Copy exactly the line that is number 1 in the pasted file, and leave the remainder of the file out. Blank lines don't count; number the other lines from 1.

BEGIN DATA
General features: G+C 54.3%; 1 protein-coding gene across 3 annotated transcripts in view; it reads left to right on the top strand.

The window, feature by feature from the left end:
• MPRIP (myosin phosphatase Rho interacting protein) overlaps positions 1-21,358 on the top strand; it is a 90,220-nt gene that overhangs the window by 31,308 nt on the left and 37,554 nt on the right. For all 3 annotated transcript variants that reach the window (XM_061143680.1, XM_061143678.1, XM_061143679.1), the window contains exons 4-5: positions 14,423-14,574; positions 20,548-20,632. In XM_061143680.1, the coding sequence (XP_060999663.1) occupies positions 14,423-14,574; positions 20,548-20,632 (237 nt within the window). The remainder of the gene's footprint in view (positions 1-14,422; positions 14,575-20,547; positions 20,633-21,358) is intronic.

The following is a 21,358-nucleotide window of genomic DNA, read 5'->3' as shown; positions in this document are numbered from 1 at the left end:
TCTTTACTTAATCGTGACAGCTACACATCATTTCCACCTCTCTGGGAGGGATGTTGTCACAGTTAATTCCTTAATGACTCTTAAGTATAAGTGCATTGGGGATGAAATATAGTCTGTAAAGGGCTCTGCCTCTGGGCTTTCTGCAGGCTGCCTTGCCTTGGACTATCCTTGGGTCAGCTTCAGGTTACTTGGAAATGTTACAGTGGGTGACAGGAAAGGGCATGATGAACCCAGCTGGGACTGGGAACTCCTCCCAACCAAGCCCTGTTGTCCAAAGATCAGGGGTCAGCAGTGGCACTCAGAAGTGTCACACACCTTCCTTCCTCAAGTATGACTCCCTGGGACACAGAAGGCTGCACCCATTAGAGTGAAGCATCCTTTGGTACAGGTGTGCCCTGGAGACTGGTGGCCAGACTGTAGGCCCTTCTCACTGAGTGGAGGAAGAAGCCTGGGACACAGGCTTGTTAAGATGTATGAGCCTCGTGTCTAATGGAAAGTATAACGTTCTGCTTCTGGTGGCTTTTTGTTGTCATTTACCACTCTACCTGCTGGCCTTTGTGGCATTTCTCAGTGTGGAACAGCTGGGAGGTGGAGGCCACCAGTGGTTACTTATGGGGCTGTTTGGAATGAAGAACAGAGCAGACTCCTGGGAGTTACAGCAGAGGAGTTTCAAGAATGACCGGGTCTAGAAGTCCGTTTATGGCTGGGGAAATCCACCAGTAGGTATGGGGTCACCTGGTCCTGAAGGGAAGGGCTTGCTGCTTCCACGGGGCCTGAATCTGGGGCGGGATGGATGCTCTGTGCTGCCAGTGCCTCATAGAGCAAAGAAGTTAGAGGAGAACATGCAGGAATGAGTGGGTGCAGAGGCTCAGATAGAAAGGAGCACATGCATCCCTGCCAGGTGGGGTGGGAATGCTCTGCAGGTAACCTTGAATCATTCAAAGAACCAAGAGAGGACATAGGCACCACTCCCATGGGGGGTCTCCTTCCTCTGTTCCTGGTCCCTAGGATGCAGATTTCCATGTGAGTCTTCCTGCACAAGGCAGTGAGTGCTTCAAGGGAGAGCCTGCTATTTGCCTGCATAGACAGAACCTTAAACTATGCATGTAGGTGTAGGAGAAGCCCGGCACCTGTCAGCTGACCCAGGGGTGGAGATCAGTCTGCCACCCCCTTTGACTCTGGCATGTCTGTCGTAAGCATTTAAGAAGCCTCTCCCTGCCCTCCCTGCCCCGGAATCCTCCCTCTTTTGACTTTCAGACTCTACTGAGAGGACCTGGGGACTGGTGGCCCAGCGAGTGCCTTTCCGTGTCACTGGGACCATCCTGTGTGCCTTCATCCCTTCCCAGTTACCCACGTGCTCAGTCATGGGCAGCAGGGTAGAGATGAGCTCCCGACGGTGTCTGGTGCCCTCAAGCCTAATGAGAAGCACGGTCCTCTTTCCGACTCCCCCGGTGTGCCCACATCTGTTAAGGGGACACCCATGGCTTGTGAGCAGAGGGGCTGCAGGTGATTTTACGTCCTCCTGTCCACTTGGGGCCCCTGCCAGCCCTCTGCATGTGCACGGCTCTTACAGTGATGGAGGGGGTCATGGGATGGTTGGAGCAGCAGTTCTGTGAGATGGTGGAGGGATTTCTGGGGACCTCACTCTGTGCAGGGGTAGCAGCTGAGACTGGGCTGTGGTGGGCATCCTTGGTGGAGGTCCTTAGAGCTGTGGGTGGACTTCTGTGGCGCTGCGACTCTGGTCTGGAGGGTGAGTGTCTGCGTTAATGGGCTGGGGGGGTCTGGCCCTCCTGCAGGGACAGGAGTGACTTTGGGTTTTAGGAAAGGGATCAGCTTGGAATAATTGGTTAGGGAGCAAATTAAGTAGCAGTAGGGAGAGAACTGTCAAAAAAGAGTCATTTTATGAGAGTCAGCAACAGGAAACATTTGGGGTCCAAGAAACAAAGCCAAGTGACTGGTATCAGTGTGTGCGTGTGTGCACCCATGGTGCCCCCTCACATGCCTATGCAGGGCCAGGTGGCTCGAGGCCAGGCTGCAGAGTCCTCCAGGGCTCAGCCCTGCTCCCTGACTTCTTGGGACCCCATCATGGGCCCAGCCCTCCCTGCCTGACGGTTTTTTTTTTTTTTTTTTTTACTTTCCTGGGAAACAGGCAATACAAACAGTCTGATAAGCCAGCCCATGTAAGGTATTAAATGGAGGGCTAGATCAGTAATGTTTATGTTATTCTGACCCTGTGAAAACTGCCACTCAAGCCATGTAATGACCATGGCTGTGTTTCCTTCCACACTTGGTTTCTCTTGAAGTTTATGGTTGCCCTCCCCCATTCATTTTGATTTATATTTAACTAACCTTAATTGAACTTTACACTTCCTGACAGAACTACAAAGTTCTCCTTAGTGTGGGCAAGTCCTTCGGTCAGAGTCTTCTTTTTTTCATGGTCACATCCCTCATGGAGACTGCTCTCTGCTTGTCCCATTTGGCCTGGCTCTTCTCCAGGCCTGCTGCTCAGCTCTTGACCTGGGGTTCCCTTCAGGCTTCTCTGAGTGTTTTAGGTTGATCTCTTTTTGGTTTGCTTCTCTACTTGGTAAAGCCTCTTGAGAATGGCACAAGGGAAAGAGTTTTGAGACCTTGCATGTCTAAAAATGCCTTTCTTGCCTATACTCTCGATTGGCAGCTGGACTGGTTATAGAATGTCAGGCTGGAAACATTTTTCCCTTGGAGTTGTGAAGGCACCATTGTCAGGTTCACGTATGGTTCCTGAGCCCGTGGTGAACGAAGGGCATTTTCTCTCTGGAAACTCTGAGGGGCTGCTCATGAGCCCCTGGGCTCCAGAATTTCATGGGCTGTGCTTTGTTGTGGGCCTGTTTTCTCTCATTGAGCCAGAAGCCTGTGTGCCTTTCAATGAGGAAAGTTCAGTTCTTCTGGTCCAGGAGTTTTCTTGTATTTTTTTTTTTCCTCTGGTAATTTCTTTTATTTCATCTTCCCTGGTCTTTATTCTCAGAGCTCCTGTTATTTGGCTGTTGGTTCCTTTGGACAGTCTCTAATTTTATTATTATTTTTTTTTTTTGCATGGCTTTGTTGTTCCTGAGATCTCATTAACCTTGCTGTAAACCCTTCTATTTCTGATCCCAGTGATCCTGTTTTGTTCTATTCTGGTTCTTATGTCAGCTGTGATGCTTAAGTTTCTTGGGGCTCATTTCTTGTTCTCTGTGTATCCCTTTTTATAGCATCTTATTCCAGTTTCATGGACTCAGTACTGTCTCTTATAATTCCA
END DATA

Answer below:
General features: G+C 54.3%; 1 protein-coding gene across 3 annotated transcripts in view; it reads left to right on the top strand.